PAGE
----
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TELLURIDE FILM FESTIVAL: ‘Prisoners’ Surprise Screening Stuns Audiences

prisoners

Denis Villeneuve’s Prisoners is one film that debuted at the Telluride Film Festival that we actually won’t have to wait long to see. The film, starring Hugh Jackman, Jake Gyllenhaal, Viola Davis, Terrence Howard, Maria Bello, Melissa Leo, and Paul Dano, centers around the abduction of two children and what ends a parent will go to in order to find them. Prisoners will be seen at Toronto next week, and then opens in theaters on September 20.

Here are some of the early reactions out of the festival:

Stephen Farber at The Hollywood Reporter:

Villeneuve enlisted brilliant cinematographer Roger Deakins, who captures the rainy, chilly atmosphere of this Pennsylvania community with visual eloquence. (Pennsylvania was convincingly recreated outside Atlanta.)  The editing by Joel Cox and Gary D. Roach, two editors of many of Clint Eastwood’s recent movies, is also first-rate. Although the film runs two and a half hours, there doesn’t seem to be a wasted frame. The performances also enrich the film. Jackman gives what may be the most intense and satisfying performance of his career.

Pete Hammond at Deadline:

The applause was strong and early critical praise is over the moon. Pundits will have to add this Alcon production being released by Warner Bros on September 20th to the list of strong Oscar contenders this year. That is, if  audiences and academy members can handle the intensity of this superbly directed and produced film that features career best performances, for sure, from Jake Gyllenhaal and Hugh Jackman (okay, I liked Les Miztoo a lot), plus a brilliant supporting cast including Melissa Leo going for another supporting win, Terence Howard, the great Viola Davis, Maria Bello and Paul Dano who goes through the ringer for his art.

Tim Appelo at The Hollywood Reporter:

The thriller, which breaks the rules of genre by focusing on character and the degrading effects of violence on people’s souls, played well. Even viewers who could not stand its violence agreed afterwards that it was a stunning, overpowering film.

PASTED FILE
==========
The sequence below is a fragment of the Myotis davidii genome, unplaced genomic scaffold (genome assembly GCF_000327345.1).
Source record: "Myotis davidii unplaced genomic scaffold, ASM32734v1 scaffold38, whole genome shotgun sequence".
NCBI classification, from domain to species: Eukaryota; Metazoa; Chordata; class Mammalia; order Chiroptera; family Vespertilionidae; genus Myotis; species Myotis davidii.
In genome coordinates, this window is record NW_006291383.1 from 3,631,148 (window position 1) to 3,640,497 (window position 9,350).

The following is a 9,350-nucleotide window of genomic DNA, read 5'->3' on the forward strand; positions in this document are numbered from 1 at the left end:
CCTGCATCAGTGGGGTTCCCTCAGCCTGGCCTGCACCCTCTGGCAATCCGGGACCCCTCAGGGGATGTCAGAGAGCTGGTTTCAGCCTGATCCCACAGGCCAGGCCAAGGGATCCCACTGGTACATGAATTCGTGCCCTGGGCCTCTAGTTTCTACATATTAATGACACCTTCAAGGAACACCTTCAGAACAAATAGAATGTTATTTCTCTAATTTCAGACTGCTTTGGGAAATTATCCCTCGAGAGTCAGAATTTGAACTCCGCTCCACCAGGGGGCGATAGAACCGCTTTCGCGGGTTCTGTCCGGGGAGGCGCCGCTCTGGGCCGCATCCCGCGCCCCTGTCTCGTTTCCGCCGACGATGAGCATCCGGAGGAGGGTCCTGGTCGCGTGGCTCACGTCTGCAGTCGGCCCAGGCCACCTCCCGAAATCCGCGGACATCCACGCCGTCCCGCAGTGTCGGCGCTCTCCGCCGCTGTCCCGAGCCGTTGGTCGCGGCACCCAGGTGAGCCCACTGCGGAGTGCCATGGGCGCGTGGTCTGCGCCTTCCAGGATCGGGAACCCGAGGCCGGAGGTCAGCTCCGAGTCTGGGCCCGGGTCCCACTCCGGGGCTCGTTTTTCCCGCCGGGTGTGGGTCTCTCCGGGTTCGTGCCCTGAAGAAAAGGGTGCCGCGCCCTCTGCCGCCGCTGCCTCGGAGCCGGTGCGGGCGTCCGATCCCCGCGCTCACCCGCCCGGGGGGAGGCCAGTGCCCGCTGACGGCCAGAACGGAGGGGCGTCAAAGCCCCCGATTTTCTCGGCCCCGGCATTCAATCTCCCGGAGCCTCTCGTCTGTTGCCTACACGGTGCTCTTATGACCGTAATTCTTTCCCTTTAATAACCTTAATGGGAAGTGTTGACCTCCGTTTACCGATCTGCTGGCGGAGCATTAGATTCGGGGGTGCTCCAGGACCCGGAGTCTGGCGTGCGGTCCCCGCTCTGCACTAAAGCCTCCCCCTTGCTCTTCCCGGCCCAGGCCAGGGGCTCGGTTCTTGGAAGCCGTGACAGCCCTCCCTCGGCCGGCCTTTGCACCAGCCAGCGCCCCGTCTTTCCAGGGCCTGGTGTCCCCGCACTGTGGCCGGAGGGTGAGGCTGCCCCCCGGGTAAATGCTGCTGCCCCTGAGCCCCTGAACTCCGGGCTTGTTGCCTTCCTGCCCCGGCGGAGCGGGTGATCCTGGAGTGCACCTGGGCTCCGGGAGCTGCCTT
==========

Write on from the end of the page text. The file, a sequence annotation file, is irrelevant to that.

Kris Tapley at In Contention:

The ensemble is great across the board but Hugh Jackman gives what honestly might be his best performance as one of the desperate fathers willing to do whatever it takes to find his daughter. Jake Gyllenhaal is also perfectly utilized, carving out a law enforcement character caught between the robotics of the job and the emotion of the case. And also worth noting is Terrence Howard as the other father; he doesn’t get a whole lot to do here, but he makes it all count and, along with his work in “Lee Daniels’ The Butler,” seems to be back on the right track.

I don’t quite know if this shakes out as an awards movie, though, and it’s not like it has to. Jackman certainly deserves to be in the Best Actor conversation but it’s impossibly competitive. The film editing and cinematography both deserve consideration, too, but I can’t be sure. If it takes off (the Telluride crowd here was riveted), then there could be wiggle room.

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Written by Mark Johnson

Lover of all things film and Oscar. Fantasy sports’ equivalent of George Steinbrenner. Your very own Han Solo, making friends all over the movie-loving galaxy in spite of himself. When he’s not ranking just about everything or dominating boardgames, Mark is breaking down the Oscar race 24/7 with Rain Man-like stats and knowledge. In his downtime, you can find him commiserating with other Northeast Ohio sports fans because a hero isn’t complete without a little heartbreak. If Game of Thrones, Lost, Breaking Bad, Mad Men, and Survivor are your style, then congratulations, you have something in common with this inglourious basterd.

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